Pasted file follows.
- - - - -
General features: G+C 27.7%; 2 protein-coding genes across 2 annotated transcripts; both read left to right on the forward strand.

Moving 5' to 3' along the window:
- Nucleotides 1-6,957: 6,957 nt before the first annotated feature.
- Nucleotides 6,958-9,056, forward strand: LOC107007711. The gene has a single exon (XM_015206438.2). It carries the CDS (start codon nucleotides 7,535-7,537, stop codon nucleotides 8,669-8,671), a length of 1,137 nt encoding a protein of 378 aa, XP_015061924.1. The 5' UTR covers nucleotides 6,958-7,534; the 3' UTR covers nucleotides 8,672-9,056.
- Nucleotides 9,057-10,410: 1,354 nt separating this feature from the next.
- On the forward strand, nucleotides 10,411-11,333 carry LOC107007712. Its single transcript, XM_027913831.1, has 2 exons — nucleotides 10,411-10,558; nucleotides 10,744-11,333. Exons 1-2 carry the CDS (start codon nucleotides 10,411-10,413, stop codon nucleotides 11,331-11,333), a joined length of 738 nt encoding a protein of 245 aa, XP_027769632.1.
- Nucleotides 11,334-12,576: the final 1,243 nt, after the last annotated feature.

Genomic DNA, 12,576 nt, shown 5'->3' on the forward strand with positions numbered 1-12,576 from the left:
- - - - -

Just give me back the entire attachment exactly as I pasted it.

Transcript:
General features: G+C 27.7%; 2 protein-coding genes across 2 annotated transcripts; both read left to right on the forward strand.

Moving 5' to 3' along the window:
- Nucleotides 1-6,957: 6,957 nt before the first annotated feature.
- Nucleotides 6,958-9,056, forward strand: LOC107007711. The gene has a single exon (XM_015206438.2). It carries the CDS (start codon nucleotides 7,535-7,537, stop codon nucleotides 8,669-8,671), a length of 1,137 nt encoding a protein of 378 aa, XP_015061924.1. The 5' UTR covers nucleotides 6,958-7,534; the 3' UTR covers nucleotides 8,672-9,056.
- Nucleotides 9,057-10,410: 1,354 nt separating this feature from the next.
- On the forward strand, nucleotides 10,411-11,333 carry LOC107007712. Its single transcript, XM_027913831.1, has 2 exons — nucleotides 10,411-10,558; nucleotides 10,744-11,333. Exons 1-2 carry the CDS (start codon nucleotides 10,411-10,413, stop codon nucleotides 11,331-11,333), a joined length of 738 nt encoding a protein of 245 aa, XP_027769632.1.
- Nucleotides 11,334-12,576: the final 1,243 nt, after the last annotated feature.

Genomic DNA, 12,576 nt, shown 5'->3' on the forward strand with positions numbered 1-12,576 from the left: